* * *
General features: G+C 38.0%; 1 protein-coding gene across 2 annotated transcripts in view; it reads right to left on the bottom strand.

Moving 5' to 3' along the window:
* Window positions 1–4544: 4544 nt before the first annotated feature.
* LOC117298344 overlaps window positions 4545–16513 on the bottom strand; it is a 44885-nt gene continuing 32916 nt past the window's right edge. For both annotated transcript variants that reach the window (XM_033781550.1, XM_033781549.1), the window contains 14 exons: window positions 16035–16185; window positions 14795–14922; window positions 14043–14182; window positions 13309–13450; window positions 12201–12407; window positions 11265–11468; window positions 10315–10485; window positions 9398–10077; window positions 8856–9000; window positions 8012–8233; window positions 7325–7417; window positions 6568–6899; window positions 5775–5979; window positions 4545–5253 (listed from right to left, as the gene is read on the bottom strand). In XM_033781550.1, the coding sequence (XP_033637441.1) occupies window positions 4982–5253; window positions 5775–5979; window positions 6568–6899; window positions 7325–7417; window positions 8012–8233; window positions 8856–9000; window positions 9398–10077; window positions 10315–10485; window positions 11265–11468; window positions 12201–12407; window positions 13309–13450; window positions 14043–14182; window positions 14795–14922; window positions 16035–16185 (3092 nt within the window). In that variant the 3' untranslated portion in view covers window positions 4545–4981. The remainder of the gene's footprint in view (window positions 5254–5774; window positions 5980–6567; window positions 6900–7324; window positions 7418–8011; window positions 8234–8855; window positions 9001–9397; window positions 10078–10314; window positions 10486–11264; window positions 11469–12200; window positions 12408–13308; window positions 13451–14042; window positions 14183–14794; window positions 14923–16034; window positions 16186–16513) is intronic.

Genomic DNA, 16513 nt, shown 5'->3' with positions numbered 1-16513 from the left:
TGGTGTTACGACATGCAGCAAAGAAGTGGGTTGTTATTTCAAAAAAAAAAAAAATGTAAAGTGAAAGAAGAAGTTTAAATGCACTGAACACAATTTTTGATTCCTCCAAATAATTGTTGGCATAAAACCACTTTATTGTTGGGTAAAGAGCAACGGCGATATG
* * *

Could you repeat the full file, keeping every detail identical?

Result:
General features: G+C 38.0%; 1 protein-coding gene across 2 annotated transcripts in view; it reads right to left on the bottom strand.

Moving 5' to 3' along the window:
* Window positions 1–4544: 4544 nt before the first annotated feature.
* LOC117298344 overlaps window positions 4545–16513 on the bottom strand; it is a 44885-nt gene continuing 32916 nt past the window's right edge. For both annotated transcript variants that reach the window (XM_033781550.1, XM_033781549.1), the window contains 14 exons: window positions 16035–16185; window positions 14795–14922; window positions 14043–14182; window positions 13309–13450; window positions 12201–12407; window positions 11265–11468; window positions 10315–10485; window positions 9398–10077; window positions 8856–9000; window positions 8012–8233; window positions 7325–7417; window positions 6568–6899; window positions 5775–5979; window positions 4545–5253 (listed from right to left, as the gene is read on the bottom strand). In XM_033781550.1, the coding sequence (XP_033637441.1) occupies window positions 4982–5253; window positions 5775–5979; window positions 6568–6899; window positions 7325–7417; window positions 8012–8233; window positions 8856–9000; window positions 9398–10077; window positions 10315–10485; window positions 11265–11468; window positions 12201–12407; window positions 13309–13450; window positions 14043–14182; window positions 14795–14922; window positions 16035–16185 (3092 nt within the window). In that variant the 3' untranslated portion in view covers window positions 4545–4981. The remainder of the gene's footprint in view (window positions 5254–5774; window positions 5980–6567; window positions 6900–7324; window positions 7418–8011; window positions 8234–8855; window positions 9001–9397; window positions 10078–10314; window positions 10486–11264; window positions 11469–12200; window positions 12408–13308; window positions 13451–14042; window positions 14183–14794; window positions 14923–16034; window positions 16186–16513) is intronic.

Genomic DNA, 16513 nt, shown 5'->3' with positions numbered 1-16513 from the left:
TGGTGTTACGACATGCAGCAAAGAAGTGGGTTGTTATTTCAAAAAAAAAAAAAATGTAAAGTGAAAGAAGAAGTTTAAATGCACTGAACACAATTTTTGATTCCTCCAAATAATTGTTGGCATAAAACCACTTTATTGTTGGGTAAAGAGCAACGGCGATATG